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Military Spouses Enable Mission by Maintaining the Home Front

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More than half of active-duty service members and about 44% of reserve service members are married. Together, that's nearly a million military spouses who stay behind during deployments and temporary duty assignments to maintain the homestead and care for about 1.6 million children, sometimes while also working their own job.

Young children and parents are seated as members in an audience.
Family Farewell
Family members watch a farewell ceremony at the Fort William Henry Harrison Reserve Center gymnasium in Helena, Mont., Sept. 7, 2019.
Photo By: Army Master Sgt. Ryan C. Matson
VIRIN: 190907-A-LD390-244C

Military Spouse Appreciation Day is observed each year on the Friday before Mother's Day and recognizes the contributions to the nation's defense by the spouses of military service members — spouses who struggle every day to keep families together and safe while their service member is away.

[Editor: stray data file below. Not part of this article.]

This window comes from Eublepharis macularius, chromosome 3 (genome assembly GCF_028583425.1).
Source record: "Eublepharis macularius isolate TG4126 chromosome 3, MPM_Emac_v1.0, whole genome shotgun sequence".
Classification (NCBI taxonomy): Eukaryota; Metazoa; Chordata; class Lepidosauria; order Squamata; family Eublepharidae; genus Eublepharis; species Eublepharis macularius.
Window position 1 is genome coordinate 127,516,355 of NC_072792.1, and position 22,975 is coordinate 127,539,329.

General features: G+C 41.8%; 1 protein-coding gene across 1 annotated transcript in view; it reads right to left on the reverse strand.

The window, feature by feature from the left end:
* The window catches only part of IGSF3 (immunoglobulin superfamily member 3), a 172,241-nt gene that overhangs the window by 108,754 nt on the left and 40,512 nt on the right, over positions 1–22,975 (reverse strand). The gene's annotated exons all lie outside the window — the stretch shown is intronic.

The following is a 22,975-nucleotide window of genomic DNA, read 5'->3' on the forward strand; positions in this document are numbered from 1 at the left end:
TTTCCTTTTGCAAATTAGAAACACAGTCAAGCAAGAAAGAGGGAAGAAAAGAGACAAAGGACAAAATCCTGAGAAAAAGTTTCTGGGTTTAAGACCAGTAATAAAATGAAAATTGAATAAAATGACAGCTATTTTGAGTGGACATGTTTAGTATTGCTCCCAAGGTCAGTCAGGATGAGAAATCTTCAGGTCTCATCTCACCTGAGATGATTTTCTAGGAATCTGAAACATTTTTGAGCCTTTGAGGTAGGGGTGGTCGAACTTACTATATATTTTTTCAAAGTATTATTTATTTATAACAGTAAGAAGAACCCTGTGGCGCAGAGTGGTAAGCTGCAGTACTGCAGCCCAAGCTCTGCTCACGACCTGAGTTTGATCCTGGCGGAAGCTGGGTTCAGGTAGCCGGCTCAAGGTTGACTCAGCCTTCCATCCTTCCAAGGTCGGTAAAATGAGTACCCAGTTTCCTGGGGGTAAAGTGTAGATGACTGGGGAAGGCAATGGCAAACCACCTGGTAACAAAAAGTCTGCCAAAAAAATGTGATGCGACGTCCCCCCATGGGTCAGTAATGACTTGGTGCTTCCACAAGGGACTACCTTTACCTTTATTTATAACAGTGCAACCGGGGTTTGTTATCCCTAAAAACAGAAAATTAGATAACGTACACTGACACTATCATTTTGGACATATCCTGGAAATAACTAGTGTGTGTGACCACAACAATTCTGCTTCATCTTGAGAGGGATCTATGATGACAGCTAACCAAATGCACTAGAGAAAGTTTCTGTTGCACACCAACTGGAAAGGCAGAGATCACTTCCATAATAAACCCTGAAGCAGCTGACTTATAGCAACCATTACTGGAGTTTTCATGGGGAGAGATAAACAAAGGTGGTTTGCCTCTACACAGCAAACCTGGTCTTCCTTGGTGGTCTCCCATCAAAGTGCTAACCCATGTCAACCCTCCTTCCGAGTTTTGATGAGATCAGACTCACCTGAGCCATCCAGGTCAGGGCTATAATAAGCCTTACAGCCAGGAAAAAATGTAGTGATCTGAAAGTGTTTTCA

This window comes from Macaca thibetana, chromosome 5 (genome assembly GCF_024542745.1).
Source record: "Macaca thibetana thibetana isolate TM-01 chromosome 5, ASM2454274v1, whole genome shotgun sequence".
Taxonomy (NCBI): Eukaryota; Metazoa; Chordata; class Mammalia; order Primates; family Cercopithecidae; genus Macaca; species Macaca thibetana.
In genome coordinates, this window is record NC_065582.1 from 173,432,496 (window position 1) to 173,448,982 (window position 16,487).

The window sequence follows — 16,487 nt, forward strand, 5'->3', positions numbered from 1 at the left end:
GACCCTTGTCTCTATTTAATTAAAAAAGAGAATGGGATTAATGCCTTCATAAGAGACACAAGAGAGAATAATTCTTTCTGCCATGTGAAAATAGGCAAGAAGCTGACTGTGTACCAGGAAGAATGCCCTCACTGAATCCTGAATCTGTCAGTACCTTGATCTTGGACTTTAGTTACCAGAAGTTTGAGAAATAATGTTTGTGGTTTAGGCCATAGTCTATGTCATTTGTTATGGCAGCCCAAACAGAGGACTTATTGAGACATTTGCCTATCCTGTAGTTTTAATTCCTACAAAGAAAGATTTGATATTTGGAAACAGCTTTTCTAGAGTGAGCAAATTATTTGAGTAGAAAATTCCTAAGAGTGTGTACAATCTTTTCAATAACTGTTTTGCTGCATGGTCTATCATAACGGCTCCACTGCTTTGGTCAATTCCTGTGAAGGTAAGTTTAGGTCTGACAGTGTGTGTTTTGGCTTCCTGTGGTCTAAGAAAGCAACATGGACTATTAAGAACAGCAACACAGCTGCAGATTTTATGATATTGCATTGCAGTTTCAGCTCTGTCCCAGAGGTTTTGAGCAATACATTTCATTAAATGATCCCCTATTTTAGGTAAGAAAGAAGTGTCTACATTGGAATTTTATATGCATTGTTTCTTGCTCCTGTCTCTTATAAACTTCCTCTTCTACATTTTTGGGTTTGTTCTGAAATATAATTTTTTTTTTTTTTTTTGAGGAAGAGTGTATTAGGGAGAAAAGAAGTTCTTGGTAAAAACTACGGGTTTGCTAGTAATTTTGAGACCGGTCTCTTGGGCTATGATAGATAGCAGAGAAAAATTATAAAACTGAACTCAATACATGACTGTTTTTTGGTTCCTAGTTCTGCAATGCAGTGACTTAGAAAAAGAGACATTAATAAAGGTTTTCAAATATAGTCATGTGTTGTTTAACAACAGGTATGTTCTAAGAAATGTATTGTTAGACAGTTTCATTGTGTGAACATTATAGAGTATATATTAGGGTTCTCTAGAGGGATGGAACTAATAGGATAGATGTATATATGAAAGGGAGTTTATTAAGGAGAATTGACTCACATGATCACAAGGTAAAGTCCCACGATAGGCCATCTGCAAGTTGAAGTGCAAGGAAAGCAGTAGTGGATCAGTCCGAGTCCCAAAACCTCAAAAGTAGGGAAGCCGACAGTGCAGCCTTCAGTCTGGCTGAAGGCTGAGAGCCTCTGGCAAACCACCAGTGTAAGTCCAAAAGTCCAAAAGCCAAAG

"Military spouses may not always wear a uniform, but they serve and sacrifice alongside their service members and keep our military strong," President Joe Biden said in a White House proclamation released yesterday. "On Military Spouse Appreciation Day, we recognize and thank the military spouses who serve our nation and are critical to our national security."

Today, we pause to salute the women and men who do so much to support our troops, invest in our communities and sacrifice for our country."
President Joe Biden

During the COVID-19 pandemic, military spouses have worked harder to keep their families together. They've had to struggle with school shutdowns, limited child care options and, for some, a loss of income as well. In some cases, their spouses had to stay deployed longer due to COVID-19 restrictions.

"Still, military spouses have done what they do best: adapt, persevere and keep going," President Biden said.